Physical and mental health are inextricably linked. Improving your physical condition can help you better manage your emotions -- and when exercise is used in conjunction with therapy and anger management strategies it can help you control anger, frustration and anxiety. Any exercise is better than no exercise at all, but some exercises are more effective at controlling anger than others.
Anger and Exercise
Anger is often the result of frustration and anxiety that gets redirected toward others. According to psychologist Kelly Wilson in her book "Things Might Go Terribly, Horribly Wrong," hundreds of studies have demonstrated that exercise reduces anxiety. Exercise also reduces anger that is the result of frustration or anger management difficulties by burning off excess energy and releasing powerful endorphins that can help improve your mood. Exercise also reduces blood pressure. High blood pressure can make you feel angry, and may also be the consequence of excessive anger.
Aerobic exercise relies on oxygen to produce energy and is generally performed for several minutes or more. Commonly referred to as cardio, aerobic exercise includes a host of workouts that raise your heart rate. Because aerobic exercise increases the heart rate and exercise the pulmonary system, it is particularly effective at lowering blood pressure and reducing anxiety. Consider walking, jogging, bicycling or jumping rope. Each of these exercises can be done with very little training or practice, require little financial investment and provide a quick and easy cardiovascular workout.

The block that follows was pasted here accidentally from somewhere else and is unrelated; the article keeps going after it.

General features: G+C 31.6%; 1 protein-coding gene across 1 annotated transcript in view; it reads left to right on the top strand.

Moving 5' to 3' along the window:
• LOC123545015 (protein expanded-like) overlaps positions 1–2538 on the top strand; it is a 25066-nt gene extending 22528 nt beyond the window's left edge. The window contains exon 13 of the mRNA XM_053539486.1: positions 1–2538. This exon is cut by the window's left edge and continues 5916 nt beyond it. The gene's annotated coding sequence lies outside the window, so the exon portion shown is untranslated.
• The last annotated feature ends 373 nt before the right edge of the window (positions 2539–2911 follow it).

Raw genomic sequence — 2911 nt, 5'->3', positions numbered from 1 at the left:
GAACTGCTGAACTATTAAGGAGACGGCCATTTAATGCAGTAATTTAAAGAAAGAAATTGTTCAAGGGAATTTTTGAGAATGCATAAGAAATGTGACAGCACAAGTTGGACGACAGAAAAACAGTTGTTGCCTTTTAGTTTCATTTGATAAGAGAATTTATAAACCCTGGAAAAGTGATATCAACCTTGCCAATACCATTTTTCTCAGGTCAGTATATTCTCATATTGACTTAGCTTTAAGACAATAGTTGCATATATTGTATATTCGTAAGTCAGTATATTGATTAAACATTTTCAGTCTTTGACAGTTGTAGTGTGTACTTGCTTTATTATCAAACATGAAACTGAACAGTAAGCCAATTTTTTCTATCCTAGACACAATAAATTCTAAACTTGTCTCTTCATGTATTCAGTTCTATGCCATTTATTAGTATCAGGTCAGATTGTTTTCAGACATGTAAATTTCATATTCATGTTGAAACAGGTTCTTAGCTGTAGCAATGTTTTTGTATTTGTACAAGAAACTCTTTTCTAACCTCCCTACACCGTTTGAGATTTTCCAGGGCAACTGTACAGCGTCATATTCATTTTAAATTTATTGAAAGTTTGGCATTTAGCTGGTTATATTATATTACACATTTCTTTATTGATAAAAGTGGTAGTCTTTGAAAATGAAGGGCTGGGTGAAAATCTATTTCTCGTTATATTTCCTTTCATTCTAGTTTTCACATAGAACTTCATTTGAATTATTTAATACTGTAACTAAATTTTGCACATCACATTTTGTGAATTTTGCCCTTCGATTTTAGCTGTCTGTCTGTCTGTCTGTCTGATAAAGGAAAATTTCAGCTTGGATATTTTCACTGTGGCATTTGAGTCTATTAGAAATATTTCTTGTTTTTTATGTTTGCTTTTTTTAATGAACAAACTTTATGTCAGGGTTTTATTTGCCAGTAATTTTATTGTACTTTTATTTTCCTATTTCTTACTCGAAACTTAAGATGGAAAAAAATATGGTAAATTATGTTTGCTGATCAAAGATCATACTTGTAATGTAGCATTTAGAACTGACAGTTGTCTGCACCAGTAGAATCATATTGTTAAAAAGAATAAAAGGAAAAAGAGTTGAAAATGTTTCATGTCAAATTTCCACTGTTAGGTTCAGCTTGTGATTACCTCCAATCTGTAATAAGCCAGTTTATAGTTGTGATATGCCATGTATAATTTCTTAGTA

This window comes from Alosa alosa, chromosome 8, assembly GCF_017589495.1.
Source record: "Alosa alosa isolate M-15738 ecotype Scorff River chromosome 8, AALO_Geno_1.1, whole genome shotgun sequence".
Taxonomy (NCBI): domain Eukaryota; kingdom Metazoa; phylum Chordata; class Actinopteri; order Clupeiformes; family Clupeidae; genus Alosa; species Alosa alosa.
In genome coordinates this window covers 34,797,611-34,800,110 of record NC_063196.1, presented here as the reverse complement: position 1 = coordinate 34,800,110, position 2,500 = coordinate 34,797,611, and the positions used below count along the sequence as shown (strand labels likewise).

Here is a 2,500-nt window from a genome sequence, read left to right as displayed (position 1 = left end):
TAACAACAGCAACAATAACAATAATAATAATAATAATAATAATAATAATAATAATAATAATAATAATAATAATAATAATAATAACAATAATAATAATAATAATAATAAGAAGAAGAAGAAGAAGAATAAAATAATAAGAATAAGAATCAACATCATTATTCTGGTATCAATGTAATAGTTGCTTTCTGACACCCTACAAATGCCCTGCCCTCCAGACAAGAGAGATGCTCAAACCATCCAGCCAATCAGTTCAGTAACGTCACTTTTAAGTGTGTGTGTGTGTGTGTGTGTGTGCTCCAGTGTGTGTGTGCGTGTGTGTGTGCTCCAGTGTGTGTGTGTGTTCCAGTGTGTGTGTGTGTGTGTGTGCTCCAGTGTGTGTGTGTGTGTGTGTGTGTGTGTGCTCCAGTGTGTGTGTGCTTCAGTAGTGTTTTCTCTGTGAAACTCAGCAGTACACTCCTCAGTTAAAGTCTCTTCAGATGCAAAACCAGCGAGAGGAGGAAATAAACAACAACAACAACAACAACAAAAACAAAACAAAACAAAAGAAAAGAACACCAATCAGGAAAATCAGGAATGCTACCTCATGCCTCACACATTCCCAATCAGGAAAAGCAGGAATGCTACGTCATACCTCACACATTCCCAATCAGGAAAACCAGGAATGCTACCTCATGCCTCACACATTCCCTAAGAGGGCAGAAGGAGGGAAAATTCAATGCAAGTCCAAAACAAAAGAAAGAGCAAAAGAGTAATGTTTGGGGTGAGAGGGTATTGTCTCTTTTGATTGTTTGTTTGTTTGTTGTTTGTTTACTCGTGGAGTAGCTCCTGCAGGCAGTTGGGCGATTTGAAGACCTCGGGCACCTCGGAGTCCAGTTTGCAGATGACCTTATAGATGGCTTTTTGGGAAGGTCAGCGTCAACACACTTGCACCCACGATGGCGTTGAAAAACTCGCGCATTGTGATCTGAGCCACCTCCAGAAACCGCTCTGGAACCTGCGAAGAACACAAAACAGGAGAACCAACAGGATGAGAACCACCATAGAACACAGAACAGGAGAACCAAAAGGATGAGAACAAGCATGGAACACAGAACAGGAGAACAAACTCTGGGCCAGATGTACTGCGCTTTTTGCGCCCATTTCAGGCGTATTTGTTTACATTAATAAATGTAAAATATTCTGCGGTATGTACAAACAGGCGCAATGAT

According to the textbook "Biology: Life on Earth with Physiology," people who regularly interact with others in a cooperative fashion experience less stress and anger. Team sports are an excellent way to get quality exercise while practicing cooperation with others, both of which can reduce anger. Avoid team sports, such as hockey, that encourage fighting. Instead, try roller derby, baseball, basketball, tennis or soccer.
You don't have to be up and moving to be exercising. If you have chronic pain or are physically disabled, there are exercises you can do sitting down to reduce your anger. Practice tensing and relaxing each muscle group, starting at your toes and ending with your face. This process helps to relax your entire body, reducing both anger and anxiety. Deep breathing exercises can also help you control your temper and improve overall health. Take a deep breath in slowly, focusing on taking at least two seconds to inhale. Hold the breath for 10 seconds, or as long as you can, then exhale slowly for at least two seconds. Repeat five to 10 times.
- Biology: Life on Earth with Physiology; Gerald Audesirk et al.
- Mayo Clinic: Anger Management: 10 Tips to Tame Your Temper
- Things Might Go Terribly, Horribly Wrong; Kelly Wilson et al.
- Anger Management for Everyone; Raymond Chip Tafrate et al.
Brenna Davis is a professional writer who covers parenting, pets, health and legal topics. Her articles have appeared in a variety of newspapers and magazines as well as on websites. She is a court-appointed special advocate and is certified in crisis counseling and child and infant nutrition. She holds degrees in developmental psychology and philosophy from Georgia State University.